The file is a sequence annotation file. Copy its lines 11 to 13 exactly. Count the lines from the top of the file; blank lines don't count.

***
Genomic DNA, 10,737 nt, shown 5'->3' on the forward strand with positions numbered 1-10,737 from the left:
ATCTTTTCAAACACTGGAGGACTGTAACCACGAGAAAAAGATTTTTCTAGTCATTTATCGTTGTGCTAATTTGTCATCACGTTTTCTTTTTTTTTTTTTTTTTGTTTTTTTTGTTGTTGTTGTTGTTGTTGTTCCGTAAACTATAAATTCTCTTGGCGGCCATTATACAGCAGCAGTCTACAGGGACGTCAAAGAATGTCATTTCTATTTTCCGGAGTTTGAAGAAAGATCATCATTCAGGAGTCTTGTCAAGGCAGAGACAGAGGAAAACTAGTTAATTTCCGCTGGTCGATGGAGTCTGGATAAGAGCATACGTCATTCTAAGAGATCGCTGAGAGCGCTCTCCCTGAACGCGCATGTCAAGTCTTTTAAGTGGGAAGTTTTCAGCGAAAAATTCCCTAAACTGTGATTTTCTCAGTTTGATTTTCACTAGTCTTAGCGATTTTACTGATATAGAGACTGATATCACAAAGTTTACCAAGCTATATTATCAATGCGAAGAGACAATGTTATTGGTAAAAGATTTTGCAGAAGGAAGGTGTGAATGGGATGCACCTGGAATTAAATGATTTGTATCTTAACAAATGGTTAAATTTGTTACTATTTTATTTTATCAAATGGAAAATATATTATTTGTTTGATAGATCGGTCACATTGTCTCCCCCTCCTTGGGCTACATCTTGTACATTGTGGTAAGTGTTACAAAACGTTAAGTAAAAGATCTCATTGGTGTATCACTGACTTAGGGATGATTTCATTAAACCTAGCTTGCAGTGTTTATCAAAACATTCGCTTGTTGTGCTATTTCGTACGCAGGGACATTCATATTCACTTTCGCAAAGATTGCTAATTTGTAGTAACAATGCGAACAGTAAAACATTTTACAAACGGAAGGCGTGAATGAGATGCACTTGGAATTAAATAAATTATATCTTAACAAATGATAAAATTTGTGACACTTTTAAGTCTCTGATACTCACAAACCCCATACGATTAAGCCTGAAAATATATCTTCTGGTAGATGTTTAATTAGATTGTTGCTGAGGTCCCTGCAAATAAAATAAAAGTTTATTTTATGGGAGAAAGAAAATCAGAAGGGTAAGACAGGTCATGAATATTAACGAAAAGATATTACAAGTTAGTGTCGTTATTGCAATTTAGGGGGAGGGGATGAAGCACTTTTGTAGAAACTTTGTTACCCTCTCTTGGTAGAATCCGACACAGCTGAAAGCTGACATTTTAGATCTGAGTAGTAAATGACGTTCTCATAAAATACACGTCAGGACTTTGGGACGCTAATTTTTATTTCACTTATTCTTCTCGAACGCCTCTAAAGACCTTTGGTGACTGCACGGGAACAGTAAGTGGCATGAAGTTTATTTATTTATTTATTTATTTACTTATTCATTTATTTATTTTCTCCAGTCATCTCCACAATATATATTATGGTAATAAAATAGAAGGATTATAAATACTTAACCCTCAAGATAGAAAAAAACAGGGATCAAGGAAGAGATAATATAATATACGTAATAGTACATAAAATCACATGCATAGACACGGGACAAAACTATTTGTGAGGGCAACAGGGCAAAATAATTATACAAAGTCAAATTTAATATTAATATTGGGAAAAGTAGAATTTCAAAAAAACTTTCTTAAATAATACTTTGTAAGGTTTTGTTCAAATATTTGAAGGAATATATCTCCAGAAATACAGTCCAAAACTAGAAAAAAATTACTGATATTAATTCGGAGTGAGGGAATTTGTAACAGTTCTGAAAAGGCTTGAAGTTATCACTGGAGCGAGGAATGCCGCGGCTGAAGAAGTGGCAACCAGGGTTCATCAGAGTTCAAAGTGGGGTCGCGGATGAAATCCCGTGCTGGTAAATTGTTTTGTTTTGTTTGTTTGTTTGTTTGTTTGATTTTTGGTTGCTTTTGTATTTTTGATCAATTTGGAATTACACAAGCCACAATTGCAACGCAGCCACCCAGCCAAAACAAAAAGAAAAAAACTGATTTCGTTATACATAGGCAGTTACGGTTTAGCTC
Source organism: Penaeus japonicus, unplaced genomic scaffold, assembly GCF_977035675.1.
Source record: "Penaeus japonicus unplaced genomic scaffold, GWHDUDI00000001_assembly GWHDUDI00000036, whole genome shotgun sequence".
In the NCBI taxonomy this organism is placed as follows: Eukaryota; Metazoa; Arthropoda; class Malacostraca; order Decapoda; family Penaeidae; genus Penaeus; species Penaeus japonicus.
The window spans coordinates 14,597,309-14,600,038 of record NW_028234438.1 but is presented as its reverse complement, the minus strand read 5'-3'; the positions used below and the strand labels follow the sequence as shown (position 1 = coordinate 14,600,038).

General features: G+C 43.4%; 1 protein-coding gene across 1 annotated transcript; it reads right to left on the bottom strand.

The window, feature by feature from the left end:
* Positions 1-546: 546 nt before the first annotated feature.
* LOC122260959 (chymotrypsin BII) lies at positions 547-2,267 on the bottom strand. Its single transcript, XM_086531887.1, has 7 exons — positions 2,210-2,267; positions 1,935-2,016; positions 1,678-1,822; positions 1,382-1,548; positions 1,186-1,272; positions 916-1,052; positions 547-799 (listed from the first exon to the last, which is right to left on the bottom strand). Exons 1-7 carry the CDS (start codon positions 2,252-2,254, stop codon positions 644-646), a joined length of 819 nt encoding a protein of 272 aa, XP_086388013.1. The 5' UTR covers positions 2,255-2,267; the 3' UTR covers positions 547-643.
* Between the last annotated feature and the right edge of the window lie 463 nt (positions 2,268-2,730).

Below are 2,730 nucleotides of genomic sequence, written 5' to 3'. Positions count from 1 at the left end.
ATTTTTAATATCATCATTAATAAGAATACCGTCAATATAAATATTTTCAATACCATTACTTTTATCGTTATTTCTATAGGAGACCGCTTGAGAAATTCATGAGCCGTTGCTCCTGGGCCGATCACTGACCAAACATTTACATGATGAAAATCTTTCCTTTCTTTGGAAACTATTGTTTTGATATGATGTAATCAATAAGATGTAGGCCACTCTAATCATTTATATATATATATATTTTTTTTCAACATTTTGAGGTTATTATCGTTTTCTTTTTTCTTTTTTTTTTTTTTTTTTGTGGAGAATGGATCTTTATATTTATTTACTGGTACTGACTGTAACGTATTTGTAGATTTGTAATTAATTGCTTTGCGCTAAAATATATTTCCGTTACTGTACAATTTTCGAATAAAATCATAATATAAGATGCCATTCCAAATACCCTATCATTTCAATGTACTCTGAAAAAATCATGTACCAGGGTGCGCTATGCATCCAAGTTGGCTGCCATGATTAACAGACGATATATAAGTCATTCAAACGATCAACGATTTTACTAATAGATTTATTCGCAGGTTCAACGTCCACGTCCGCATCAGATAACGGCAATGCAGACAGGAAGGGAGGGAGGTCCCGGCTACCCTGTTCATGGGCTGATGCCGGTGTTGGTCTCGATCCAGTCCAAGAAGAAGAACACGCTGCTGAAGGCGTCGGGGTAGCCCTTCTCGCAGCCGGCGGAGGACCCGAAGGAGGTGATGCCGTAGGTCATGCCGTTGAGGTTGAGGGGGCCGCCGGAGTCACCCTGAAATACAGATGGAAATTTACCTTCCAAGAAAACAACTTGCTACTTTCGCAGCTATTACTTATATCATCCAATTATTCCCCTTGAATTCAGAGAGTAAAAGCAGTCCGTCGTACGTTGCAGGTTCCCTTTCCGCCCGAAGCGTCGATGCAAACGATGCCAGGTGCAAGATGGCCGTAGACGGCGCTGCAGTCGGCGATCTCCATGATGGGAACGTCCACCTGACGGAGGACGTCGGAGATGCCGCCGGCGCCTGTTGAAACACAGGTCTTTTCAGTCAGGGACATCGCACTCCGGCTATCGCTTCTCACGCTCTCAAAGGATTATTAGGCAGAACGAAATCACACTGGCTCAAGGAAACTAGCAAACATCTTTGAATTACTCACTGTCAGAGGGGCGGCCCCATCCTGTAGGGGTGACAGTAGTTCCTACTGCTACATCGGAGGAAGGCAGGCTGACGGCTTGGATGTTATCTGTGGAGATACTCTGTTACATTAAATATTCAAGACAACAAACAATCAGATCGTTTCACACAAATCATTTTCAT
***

* Between the last annotated feature and the right edge of the window lie 463 nt (positions 2,268-2,730).

Below are 2,730 nucleotides of genomic sequence, written 5' to 3'. Positions count from 1 at the left end.
ATTTTTAATATCATCATTAATAAGAATACCGTCAATATAAATATTTTCAATACCATTACTTTTATCGTTATTTCTATAGGAGACCGCTTGAGAAATTCATGAGCCGTTGCTCCTGGGCCGATCACTGACCAAACATTTACATGATGAAAATCTTTCCTTTCTTTGGAAACTATTGTTTTGATATGATGTAATCAATAAGATGTAGGCCACTCTAATCATTTATATATATATATATTTTTTTTCAACATTTTGAGGTTATTATCGTTTTCTTTTTTCTTTTTTTTTTTTTTTTTTGTGGAGAATGGATCTTTATATTTATTTACTGGTACTGACTGTAACGTATTTGTAGATTTGTAATTAATTGCTTTGCGCTAAAATATATTTCCGTTACTGTACAATTTTCGAATAAAATCATAATATAAGATGCCATTCCAAATACCCTATCATTTCAATGTACTCTGAAAAAATCATGTACCAGGGTGCGCTATGCATCCAAGTTGGCTGCCATGATTAACAGACGATATATAAGTCATTCAAACGATCAACGATTTTACTAATAGATTTATTCGCAGGTTCAACGTCCACGTCCGCATCAGATAACGGCAATGCAGACAGGAAGGGAGGGAGGTCCCGGCTACCCTGTTCATGGGCTGATGCCGGTGTTGGTCTCGATCCAGTCCAAGAAGAAGAACACGCTGCTGAAGGCGTCGGGGTAGCCCTTCTCGCAGCCGGCGGAGGACCCGAAGGAGGTGATGCCGTAGGTCATGCCGTTGAGGTTGAGGGGGCCGCCGGAGTCACCCTGAAATACAGATGGAAATTTACCTTCCAAGAAAACAACTTGCTACTTTCGCAGCTATTACTTATATCATCCAATTATTCCCCTTGAATTCAGAGAGTAAAAGCAGTCCGTCGTACGTTGCAGGTTCCCTTTCCGCCCGAAGCGTCGATGCAAACGATGCCAGGTGCAAGATGGCCGTAGACGGCGCTGCAGTCGGCGATCTCCATGATGGGAACGTCCACCTGACGGAGGACGTCGGAGATGCCGCCGGCGCCTGTTGAAACACAGGTCTTTTCAGTCAGGGACATCGCACTCCGGCTATCGCTTCTCACGCTCTCAAAGGATTATTAGGCAGAACGAAATCACACTGGCTCAAGGAAACTAGCAAACATCTTTGAATTACTCACTGTCAGAGGGGCGGCCCCATCCTGTAGGGGTGACAGTAGTTCCTACTGCTACATCGGAGGAAGGCAGGCTGACGGCTTGGATGTTATCTGTGGAGATACTCTGTTACATTAAATATTCAAGACAACAAACAATCAGATCGTTTCACACAAATCATTTTCAT